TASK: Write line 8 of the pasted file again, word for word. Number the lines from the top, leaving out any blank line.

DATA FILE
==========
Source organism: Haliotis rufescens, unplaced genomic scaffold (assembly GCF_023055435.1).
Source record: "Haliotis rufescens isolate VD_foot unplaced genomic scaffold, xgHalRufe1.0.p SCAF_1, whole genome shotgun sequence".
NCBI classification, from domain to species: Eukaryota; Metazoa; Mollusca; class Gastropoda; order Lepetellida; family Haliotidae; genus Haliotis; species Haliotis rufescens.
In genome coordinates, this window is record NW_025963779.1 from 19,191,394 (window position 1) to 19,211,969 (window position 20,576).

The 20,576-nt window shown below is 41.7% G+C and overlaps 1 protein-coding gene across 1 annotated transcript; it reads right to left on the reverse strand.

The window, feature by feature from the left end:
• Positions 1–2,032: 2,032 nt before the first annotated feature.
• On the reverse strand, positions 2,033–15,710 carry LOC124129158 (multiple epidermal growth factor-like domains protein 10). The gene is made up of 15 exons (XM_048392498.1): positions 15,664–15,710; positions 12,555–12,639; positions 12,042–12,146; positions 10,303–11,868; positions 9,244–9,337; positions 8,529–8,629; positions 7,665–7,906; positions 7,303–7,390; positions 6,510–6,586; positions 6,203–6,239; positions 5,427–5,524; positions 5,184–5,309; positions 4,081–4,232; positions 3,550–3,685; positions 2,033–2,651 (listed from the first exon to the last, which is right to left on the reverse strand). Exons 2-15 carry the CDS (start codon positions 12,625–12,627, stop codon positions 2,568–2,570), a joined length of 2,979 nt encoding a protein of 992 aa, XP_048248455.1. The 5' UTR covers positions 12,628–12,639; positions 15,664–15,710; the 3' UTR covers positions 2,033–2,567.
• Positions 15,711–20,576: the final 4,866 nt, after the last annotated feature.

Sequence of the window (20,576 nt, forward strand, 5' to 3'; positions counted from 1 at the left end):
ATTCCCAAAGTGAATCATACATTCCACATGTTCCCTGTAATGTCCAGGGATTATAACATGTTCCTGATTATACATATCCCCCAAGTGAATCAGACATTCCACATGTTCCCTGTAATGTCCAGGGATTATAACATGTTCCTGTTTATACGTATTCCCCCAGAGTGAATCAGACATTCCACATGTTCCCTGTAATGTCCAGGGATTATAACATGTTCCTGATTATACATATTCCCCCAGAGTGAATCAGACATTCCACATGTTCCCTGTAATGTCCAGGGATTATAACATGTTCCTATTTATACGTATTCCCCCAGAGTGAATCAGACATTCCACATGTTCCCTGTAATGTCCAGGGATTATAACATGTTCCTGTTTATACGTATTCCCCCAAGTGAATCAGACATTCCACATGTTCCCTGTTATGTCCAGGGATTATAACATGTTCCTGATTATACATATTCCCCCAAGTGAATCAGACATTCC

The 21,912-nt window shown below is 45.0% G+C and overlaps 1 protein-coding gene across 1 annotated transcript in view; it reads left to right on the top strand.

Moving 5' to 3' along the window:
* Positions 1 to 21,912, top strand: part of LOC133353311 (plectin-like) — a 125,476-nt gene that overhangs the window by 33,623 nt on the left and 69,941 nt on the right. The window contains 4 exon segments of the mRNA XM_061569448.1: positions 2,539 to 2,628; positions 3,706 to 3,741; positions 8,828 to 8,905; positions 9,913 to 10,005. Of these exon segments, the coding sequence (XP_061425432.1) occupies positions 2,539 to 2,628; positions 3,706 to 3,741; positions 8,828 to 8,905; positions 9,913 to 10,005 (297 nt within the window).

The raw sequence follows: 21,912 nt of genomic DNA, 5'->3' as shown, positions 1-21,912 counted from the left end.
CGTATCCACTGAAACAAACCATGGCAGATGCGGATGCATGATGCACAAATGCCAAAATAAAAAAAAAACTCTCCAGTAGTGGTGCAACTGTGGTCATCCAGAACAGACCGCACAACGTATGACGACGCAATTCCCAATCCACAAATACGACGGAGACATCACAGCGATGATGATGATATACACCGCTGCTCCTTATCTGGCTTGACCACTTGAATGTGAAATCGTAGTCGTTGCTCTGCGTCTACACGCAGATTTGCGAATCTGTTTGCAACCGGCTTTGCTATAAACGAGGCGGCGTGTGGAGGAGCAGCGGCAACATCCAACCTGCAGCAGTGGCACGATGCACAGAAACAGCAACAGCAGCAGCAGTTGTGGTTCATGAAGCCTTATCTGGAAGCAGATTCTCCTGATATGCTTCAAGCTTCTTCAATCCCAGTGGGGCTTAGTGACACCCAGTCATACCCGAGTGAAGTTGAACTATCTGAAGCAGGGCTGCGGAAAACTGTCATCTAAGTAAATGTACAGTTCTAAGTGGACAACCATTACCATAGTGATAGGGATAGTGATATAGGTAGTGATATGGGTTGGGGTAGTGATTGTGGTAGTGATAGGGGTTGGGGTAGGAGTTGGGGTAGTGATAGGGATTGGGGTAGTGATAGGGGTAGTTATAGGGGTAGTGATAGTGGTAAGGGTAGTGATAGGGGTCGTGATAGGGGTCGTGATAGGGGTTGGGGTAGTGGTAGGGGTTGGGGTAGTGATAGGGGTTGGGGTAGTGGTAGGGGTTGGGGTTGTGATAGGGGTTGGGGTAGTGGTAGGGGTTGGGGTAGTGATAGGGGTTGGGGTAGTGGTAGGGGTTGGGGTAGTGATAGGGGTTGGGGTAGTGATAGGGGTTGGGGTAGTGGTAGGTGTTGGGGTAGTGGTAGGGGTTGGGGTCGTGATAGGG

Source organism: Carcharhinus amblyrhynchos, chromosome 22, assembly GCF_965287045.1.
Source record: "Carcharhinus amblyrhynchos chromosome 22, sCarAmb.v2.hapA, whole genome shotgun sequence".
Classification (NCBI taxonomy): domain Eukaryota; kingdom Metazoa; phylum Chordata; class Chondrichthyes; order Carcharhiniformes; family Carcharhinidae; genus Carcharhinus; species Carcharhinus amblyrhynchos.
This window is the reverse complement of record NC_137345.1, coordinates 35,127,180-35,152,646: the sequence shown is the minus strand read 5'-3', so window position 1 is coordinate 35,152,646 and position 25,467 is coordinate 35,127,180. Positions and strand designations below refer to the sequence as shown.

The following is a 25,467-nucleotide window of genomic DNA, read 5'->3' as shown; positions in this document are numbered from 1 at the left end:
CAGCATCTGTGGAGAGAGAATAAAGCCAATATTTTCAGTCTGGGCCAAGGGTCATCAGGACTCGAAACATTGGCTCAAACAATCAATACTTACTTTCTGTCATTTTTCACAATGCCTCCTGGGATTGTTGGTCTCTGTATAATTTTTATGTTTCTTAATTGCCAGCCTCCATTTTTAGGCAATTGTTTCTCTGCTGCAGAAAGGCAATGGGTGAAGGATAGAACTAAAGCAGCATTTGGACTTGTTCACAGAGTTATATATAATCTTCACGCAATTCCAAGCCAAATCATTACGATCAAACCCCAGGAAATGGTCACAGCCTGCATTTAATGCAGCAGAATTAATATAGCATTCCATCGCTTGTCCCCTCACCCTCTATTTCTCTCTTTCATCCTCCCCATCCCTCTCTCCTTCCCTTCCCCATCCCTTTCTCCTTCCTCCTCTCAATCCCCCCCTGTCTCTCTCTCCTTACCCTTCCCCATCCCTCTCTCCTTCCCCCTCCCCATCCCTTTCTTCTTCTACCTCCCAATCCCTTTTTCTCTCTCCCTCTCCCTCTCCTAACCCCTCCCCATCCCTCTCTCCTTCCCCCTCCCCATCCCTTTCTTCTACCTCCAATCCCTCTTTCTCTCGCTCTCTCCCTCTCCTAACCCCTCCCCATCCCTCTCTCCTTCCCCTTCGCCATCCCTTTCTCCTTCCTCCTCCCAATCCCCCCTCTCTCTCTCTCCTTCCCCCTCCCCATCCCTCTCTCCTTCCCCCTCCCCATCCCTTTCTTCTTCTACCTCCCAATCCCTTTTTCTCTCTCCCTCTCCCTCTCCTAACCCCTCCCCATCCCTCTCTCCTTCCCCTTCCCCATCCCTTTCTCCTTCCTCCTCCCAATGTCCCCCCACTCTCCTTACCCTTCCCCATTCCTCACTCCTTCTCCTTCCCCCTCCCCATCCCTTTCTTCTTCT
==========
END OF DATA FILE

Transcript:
• On the reverse strand, positions 2,033–15,710 carry LOC124129158 (multiple epidermal growth factor-like domains protein 10). The gene is made up of 15 exons (XM_048392498.1): positions 15,664–15,710; positions 12,555–12,639; positions 12,042–12,146; positions 10,303–11,868; positions 9,244–9,337; positions 8,529–8,629; positions 7,665–7,906; positions 7,303–7,390; positions 6,510–6,586; positions 6,203–6,239; positions 5,427–5,524; positions 5,184–5,309; positions 4,081–4,232; positions 3,550–3,685; positions 2,033–2,651 (listed from the first exon to the last, which is right to left on the reverse strand). Exons 2-15 carry the CDS (start codon positions 12,625–12,627, stop codon positions 2,568–2,570), a joined length of 2,979 nt encoding a protein of 992 aa, XP_048248455.1. The 5' UTR covers positions 12,628–12,639; positions 15,664–15,710; the 3' UTR covers positions 2,033–2,567.